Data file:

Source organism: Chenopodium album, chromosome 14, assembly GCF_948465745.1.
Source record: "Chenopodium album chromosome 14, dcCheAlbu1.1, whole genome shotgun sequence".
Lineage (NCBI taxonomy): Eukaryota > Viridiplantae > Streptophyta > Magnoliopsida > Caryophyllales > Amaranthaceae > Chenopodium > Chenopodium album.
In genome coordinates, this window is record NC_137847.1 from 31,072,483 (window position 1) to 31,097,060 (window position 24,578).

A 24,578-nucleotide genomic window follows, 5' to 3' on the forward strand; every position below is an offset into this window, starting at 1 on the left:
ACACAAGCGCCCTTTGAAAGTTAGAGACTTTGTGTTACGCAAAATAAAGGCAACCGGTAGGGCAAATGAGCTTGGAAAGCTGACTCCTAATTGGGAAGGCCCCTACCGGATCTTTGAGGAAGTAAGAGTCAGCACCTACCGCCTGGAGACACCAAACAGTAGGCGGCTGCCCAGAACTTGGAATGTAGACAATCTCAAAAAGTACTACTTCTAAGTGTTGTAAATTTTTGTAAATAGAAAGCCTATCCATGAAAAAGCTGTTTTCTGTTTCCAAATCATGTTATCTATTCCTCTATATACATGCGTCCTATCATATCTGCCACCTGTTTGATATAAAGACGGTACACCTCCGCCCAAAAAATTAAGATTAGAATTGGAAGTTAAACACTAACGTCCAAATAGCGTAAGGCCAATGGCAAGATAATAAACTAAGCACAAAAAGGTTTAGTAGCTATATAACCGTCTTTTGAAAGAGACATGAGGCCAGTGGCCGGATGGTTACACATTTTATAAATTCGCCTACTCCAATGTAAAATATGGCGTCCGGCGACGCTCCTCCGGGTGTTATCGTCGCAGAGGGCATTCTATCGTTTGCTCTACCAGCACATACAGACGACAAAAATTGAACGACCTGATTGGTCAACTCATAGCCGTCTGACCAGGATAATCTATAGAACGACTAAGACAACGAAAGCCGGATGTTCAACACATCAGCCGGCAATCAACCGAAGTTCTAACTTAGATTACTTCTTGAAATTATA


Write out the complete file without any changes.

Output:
Source organism: Chenopodium album, chromosome 14, assembly GCF_948465745.1.
Source record: "Chenopodium album chromosome 14, dcCheAlbu1.1, whole genome shotgun sequence".
Lineage (NCBI taxonomy): Eukaryota > Viridiplantae > Streptophyta > Magnoliopsida > Caryophyllales > Amaranthaceae > Chenopodium > Chenopodium album.
In genome coordinates, this window is record NC_137847.1 from 31,072,483 (window position 1) to 31,097,060 (window position 24,578).

A 24,578-nucleotide genomic window follows, 5' to 3' on the forward strand; every position below is an offset into this window, starting at 1 on the left:
ACACAAGCGCCCTTTGAAAGTTAGAGACTTTGTGTTACGCAAAATAAAGGCAACCGGTAGGGCAAATGAGCTTGGAAAGCTGACTCCTAATTGGGAAGGCCCCTACCGGATCTTTGAGGAAGTAAGAGTCAGCACCTACCGCCTGGAGACACCAAACAGTAGGCGGCTGCCCAGAACTTGGAATGTAGACAATCTCAAAAAGTACTACTTCTAAGTGTTGTAAATTTTTGTAAATAGAAAGCCTATCCATGAAAAAGCTGTTTTCTGTTTCCAAATCATGTTATCTATTCCTCTATATACATGCGTCCTATCATATCTGCCACCTGTTTGATATAAAGACGGTACACCTCCGCCCAAAAAATTAAGATTAGAATTGGAAGTTAAACACTAACGTCCAAATAGCGTAAGGCCAATGGCAAGATAATAAACTAAGCACAAAAAGGTTTAGTAGCTATATAACCGTCTTTTGAAAGAGACATGAGGCCAGTGGCCGGATGGTTACACATTTTATAAATTCGCCTACTCCAATGTAAAATATGGCGTCCGGCGACGCTCCTCCGGGTGTTATCGTCGCAGAGGGCATTCTATCGTTTGCTCTACCAGCACATACAGACGACAAAAATTGAACGACCTGATTGGTCAACTCATAGCCGTCTGACCAGGATAATCTATAGAACGACTAAGACAACGAAAGCCGGATGTTCAACACATCAGCCGGCAATCAACCGAAGTTCTAACTTAGATTACTTCTTGAAATTATA